For a company that has ridden a wave of innovation to soaring earnings, the Houston headquarters of EOG Resources doesn’t have much evidence of innovators.
There are no engineering strategy rooms or walls covered with geological diagrams. In fact, there are no engineers or geologists.
That’s because they are all in the field, testing different methods and technologies for pulling oil out of shale rock formations deep underground, EOG Chief Executive Officer Mark Papa said.
The company’s technical staff is developing innovations to follow the ones that have helped catapult EOG into a leadership spot in shale oil production and to the top of this year’s Chronicle 100 list, Papa said.
Strong all around
EOG led the list with an all-around strong performance, including a 551 percent jump in earnings per share and a 64 percent gain in revenue during 2011.
Overall, the company pulled in $1 billion in net income off $9.6 billion in revenue from operations. EOG has 2,550 employees, with more than half of those in Texas and 494 in Houston. The company’s earnings in 2010 were $161 million.
“The magic” of EOG’s performance, Papa said, was rooted in the company’s first full-year of benefit from a heavy gamble on shale oil that began at a time when the company was deep into shale gas production.
“Five or six years ago, we read the tea leaves relating to North American natural gas and said it looks to us that there is going to be a surplus of supply over demand, and it’s probably going to last for a long period of time,” Papa said.
The company shifted heavily toward shale oil production at a time when many did not believe oil production from shale was practical, he said.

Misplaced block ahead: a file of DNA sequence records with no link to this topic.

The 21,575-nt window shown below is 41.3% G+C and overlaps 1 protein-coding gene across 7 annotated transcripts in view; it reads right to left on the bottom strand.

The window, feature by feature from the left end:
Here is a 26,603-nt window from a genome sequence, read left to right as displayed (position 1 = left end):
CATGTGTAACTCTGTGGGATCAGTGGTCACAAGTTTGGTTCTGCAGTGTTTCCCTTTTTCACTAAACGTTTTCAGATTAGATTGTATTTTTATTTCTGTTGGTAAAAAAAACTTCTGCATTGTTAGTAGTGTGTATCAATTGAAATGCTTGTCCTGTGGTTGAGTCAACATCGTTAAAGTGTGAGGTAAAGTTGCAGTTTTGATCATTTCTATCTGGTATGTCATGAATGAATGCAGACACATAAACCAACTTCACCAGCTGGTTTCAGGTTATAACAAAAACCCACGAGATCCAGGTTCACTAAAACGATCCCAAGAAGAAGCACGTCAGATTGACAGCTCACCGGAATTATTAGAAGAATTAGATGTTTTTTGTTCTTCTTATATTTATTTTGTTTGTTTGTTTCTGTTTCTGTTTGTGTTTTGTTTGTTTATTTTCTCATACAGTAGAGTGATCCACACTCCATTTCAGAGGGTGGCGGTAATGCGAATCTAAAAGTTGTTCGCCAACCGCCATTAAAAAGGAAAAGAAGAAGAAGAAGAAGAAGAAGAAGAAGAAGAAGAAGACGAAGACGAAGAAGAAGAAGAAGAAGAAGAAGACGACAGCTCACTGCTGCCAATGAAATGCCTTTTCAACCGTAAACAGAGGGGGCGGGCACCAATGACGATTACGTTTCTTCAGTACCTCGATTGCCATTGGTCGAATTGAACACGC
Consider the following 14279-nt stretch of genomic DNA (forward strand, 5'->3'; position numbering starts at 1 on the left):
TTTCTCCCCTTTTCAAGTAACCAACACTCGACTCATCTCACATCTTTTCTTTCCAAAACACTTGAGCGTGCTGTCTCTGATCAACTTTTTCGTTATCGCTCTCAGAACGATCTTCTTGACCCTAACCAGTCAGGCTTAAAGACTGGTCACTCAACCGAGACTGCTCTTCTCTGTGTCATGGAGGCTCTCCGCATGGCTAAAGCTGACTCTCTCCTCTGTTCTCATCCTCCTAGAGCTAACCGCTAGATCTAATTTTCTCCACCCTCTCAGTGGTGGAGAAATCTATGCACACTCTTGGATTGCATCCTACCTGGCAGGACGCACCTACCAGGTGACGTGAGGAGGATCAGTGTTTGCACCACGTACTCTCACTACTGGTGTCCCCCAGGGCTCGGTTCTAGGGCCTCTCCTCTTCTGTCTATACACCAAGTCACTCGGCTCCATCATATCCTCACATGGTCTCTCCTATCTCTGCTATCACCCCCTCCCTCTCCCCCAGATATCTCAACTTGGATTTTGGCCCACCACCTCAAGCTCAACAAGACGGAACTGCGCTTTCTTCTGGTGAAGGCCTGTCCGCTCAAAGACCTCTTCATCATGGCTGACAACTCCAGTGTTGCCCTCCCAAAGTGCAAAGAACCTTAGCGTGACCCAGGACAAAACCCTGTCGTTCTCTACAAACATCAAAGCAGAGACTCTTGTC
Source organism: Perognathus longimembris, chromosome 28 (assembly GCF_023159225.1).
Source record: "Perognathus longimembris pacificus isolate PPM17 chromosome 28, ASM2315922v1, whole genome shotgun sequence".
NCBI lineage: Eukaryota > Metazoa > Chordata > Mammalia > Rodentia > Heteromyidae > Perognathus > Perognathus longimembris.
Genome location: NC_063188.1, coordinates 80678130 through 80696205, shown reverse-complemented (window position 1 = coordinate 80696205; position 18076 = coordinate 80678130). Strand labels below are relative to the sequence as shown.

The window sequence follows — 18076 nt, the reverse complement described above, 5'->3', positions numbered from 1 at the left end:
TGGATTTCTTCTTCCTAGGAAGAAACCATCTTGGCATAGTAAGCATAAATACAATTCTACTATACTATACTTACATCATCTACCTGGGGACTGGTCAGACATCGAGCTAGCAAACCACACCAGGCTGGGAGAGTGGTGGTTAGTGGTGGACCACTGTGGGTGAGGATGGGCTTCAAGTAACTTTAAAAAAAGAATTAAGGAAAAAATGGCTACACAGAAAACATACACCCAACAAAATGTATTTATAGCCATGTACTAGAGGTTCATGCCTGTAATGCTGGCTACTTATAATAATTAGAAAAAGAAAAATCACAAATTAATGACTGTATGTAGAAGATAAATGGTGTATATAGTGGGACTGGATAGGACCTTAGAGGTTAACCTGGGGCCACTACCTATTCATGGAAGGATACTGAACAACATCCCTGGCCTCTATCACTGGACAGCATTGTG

“There was a big disbelief factor in the industry, and EOG was one of the only companies that said we don’t think that particular line of thinking is correct,” he said.
But a bet on oil was just the start, he said. The company has pushed the envelope with its drilling technology, finding ways to pull more oil out of rock formations that were previously thought to be unproductive.
EOG also made a major discovery, with about 1.6 billion barrels of recoverable oil, in the Eagle Ford Shale of South Texas.
But EOG believes there is more to be had, and is pushing its drilling teams to think of ways to squeeze more oil out of its Eagle Ford find, from which it now can recover only 6 percent of what it has identified.
“We think there’s roughly another 26 billion barrels of oil that we won’t recover from this reservoir with current technology,” Papa said. “So one of our big focus efforts is how can we improve that 6 percent recovery factor to capture some incremental portion of that 26 billion barrels of oil under our acreage.”
Much of that effort comes from the company’s independent wildcatter mentality, Papa said. The company runs like a collection of smaller exploration and production companies that operate almost autonomously out of their division offices, where they take chances on their own new approaches and technologies.
“We try to promote what I call a rational risk-taking culture, and that’s what’s really paid off,” he said.
EOG believes it also has set itself up for major returns from the Eagle Ford for decades to come by building a plant to provide its own sand for hydraulic fracturing, the process of blasting underground rock formations with mixtures of water, sand and chemicals to free up oil and natural gas.
The plant will save the company about $300 million a year, paying for itself in one year, by cutting down on the highest cost associated with drilling new wells – fracturing sand, Papa said.
“That’s kind of a no-brainer economically,” he said. The company also has added a facility that will allow it to move more of its oil by rail to markets where it can take advantage of high crude prices.
EOG plans to drill about 300 wells annually in the Eagle Ford over the next decade, with the hope of more technological breakthroughs.